The World Health Organization (WHO) Regional Director for Africa, Dr Matshidiso Moeti has revealed that some eight African countries are yet to undertake immunization exercise against measles.
The exercise expected to have been carried out by 15 countries, saw seven out of the total complete their campaigns this year owing to the fight against Covid-19 pandemic last year.
In view of the outstanding numbers, the WHO has warned of a possible measles outbreak in the continent.
According to reports by the WHO, “16.6 million children in Africa missed planned supplemental measles vaccine doses between January 2020 and April 2021,” resulting in an outbreak that affected thousands of persons in eight countries.
Around 9 million children in the African region miss life-saving vaccines each year and one in five children remain unprotected from vaccine preventable diseases, which claim the lives of over 500 000 children under 5 years in Africa every year.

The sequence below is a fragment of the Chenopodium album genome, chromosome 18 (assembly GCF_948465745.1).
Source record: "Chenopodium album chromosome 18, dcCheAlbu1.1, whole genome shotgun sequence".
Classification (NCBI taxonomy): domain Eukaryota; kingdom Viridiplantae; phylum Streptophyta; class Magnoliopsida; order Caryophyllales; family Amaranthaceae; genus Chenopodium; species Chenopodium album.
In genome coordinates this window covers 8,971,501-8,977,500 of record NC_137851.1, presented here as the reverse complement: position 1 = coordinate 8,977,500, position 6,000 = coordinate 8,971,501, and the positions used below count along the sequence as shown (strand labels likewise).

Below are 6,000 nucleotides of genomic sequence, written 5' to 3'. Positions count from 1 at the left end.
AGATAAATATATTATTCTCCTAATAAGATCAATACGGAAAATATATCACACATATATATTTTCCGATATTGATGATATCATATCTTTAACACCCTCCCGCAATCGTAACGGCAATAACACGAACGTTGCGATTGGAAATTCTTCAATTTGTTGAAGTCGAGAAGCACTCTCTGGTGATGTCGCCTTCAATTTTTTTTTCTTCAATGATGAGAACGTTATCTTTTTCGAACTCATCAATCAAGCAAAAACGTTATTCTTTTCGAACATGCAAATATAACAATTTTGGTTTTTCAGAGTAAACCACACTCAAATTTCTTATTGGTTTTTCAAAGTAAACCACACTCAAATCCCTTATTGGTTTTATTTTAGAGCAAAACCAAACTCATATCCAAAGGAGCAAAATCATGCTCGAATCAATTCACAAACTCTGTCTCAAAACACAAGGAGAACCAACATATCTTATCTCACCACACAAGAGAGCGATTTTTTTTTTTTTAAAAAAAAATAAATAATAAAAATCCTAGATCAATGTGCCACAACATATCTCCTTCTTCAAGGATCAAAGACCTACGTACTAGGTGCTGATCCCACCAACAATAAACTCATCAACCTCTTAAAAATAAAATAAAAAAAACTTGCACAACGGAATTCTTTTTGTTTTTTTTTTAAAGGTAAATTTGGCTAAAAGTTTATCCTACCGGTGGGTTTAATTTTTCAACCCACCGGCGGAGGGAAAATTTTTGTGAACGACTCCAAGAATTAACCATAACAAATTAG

Dr Matshidiso Moeti has therefore urged countries to place importance on treating preventable diseases amidst the fight against the coronavirus.
“Recent outbreaks of measles, but also yellow fever, cholera and meningitis all point to worrying gaps in immunization coverage and surveillance in Africa. As we fight COVID-19, we cannot leave anyone dangerously exposed to preventable diseases. I urge all countries to double down on essential health services, including life-saving vaccination campaigns.
“Integrated action is needed to increase and expand access to immunization as part of primary health care. This must be backed by a well-trained workforce, strong surveillance, health information systems, national leadership, management and coordination,” she stated.
She also encouraged engagement with community leaders and influencers to ensure that everyone understands “the life-saving, transformative promise of vaccines.”
WHO and Member States will observe the 11th African Vaccination Week from April 24 to 30, 2021 – an annual campaign that unites partners in calling for universal access to life-saving vaccines and greater collective action on immunization in Africa.
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